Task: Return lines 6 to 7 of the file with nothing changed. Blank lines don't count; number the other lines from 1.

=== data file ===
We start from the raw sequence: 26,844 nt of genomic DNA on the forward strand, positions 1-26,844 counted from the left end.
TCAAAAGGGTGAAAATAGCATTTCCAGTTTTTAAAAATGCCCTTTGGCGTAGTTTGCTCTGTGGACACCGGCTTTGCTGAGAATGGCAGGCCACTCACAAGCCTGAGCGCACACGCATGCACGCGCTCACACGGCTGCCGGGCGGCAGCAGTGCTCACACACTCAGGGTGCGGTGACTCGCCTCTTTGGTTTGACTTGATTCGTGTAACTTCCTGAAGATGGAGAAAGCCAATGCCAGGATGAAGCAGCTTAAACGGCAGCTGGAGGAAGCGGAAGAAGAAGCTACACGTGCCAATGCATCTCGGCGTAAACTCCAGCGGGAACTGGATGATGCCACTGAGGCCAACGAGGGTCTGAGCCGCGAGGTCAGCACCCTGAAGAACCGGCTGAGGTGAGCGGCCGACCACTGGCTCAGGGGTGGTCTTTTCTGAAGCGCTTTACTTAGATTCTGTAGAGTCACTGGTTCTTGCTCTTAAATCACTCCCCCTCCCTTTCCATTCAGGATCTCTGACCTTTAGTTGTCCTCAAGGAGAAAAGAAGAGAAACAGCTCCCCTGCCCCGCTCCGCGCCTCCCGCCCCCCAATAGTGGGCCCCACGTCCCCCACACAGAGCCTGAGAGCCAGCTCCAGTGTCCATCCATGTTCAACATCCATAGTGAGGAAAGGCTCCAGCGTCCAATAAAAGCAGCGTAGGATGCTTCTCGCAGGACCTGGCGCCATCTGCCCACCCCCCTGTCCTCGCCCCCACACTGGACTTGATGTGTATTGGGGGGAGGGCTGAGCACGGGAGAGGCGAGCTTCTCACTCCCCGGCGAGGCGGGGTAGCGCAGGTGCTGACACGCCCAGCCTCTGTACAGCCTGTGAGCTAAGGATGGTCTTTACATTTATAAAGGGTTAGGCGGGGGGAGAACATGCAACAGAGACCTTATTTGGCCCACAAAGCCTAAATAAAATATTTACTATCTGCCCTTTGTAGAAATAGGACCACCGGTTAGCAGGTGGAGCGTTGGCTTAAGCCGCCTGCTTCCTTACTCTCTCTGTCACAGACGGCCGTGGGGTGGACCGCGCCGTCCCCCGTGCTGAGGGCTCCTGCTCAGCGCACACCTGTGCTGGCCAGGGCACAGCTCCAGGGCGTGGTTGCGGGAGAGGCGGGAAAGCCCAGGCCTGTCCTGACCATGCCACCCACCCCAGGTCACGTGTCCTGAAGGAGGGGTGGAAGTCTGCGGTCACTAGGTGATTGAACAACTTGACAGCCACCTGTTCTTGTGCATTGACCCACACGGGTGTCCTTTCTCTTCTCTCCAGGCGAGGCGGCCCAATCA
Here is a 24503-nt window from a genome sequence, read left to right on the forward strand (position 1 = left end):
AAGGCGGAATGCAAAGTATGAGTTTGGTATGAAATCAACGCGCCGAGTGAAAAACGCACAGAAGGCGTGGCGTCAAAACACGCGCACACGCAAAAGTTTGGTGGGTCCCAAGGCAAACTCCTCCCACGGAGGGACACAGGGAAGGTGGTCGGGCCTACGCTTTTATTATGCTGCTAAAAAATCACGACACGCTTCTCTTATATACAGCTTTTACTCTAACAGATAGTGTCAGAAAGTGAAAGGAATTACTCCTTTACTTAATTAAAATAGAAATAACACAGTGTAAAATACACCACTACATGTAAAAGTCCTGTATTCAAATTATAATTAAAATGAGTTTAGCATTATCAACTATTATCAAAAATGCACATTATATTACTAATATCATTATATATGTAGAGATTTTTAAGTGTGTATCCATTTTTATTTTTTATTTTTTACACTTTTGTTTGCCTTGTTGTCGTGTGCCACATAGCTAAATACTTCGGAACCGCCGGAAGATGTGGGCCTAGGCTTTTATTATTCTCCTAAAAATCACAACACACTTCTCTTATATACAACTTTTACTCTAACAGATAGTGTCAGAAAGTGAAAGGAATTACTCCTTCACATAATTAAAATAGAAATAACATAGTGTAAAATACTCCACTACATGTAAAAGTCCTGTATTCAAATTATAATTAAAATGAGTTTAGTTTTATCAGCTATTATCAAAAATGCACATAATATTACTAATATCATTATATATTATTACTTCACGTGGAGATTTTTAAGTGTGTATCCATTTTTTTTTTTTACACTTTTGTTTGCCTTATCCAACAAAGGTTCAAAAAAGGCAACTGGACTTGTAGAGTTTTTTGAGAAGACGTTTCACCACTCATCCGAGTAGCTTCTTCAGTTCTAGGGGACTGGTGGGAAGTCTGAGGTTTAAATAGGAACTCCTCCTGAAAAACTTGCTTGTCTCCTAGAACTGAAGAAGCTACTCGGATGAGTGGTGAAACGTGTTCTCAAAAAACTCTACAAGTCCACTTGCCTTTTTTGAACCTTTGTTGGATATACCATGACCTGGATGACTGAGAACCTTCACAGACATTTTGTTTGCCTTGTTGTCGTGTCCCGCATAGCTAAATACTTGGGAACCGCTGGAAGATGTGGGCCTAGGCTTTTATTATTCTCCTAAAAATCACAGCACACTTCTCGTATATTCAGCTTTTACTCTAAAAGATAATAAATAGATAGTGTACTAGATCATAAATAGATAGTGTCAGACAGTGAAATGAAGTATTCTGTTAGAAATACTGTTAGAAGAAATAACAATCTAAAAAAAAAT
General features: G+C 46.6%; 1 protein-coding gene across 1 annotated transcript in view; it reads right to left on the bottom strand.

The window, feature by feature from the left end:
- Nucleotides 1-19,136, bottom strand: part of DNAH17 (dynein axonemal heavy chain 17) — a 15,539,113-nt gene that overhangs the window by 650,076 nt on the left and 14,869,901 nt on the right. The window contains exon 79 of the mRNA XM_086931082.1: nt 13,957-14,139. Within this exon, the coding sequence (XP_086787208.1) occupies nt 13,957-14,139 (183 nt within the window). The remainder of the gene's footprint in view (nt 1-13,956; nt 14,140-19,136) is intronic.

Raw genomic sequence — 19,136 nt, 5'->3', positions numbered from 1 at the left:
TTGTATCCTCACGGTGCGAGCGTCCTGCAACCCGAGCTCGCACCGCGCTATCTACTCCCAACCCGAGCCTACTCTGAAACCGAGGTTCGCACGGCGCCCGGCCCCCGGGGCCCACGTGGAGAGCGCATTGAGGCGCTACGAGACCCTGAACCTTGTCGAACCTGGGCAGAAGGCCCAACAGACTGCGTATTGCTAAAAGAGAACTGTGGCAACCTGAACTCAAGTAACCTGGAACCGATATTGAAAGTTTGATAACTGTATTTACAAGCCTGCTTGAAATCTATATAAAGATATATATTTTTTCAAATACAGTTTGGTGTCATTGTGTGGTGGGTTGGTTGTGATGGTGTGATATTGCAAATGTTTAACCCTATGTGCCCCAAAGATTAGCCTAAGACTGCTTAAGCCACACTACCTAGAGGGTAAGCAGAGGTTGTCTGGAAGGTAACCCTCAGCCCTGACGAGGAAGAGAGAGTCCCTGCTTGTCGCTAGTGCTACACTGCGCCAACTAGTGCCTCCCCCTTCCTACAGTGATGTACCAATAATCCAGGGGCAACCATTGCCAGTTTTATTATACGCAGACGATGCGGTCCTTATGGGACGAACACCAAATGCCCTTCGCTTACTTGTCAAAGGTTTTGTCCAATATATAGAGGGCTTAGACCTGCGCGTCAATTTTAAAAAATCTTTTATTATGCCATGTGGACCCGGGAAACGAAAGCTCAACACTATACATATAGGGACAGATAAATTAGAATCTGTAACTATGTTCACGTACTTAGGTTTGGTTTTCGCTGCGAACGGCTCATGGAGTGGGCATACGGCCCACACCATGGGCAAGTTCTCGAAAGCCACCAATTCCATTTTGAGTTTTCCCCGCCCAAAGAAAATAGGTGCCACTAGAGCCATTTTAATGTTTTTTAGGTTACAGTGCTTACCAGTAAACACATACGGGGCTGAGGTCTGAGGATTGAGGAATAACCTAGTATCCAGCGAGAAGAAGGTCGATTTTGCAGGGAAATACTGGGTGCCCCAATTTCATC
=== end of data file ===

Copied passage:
The window, feature by feature from the left end:
- Nucleotides 1-19,136, bottom strand: part of DNAH17 (dynein axonemal heavy chain 17) — a 15,539,113-nt gene that overhangs the window by 650,076 nt on the left and 14,869,901 nt on the right. The window contains exon 79 of the mRNA XM_086931082.1: nt 13,957-14,139. Within this exon, the coding sequence (XP_086787208.1) occupies nt 13,957-14,139 (183 nt within the window). The remainder of the gene's footprint in view (nt 1-13,956; nt 14,140-19,136) is intronic.